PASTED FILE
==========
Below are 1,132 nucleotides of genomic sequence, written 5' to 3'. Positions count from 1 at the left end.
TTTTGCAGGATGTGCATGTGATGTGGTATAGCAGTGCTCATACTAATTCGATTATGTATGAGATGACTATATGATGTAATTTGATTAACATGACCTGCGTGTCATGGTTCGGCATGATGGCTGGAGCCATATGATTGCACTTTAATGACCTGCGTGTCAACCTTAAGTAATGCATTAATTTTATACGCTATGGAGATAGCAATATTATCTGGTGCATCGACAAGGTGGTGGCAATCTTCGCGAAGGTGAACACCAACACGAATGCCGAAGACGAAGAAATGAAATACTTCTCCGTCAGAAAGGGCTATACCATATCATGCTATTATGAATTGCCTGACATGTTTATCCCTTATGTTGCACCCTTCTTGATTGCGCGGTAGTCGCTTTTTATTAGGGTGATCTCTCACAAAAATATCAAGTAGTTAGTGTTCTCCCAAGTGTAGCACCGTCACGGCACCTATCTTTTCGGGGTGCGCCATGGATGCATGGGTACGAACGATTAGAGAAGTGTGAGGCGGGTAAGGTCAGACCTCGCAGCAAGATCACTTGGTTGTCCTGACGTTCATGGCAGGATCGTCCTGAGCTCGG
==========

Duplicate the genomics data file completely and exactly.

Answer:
Below are 1,132 nucleotides of genomic sequence, written 5' to 3'. Positions count from 1 at the left end.
TTTTGCAGGATGTGCATGTGATGTGGTATAGCAGTGCTCATACTAATTCGATTATGTATGAGATGACTATATGATGTAATTTGATTAACATGACCTGCGTGTCATGGTTCGGCATGATGGCTGGAGCCATATGATTGCACTTTAATGACCTGCGTGTCAACCTTAAGTAATGCATTAATTTTATACGCTATGGAGATAGCAATATTATCTGGTGCATCGACAAGGTGGTGGCAATCTTCGCGAAGGTGAACACCAACACGAATGCCGAAGACGAAGAAATGAAATACTTCTCCGTCAGAAAGGGCTATACCATATCATGCTATTATGAATTGCCTGACATGTTTATCCCTTATGTTGCACCCTTCTTGATTGCGCGGTAGTCGCTTTTTATTAGGGTGATCTCTCACAAAAATATCAAGTAGTTAGTGTTCTCCCAAGTGTAGCACCGTCACGGCACCTATCTTTTCGGGGTGCGCCATGGATGCATGGGTACGAACGATTAGAGAAGTGTGAGGCGGGTAAGGTCAGACCTCGCAGCAAGATCACTTGGTTGTCCTGACGTTCATGGCAGGATCGTCCTGAGCTCGG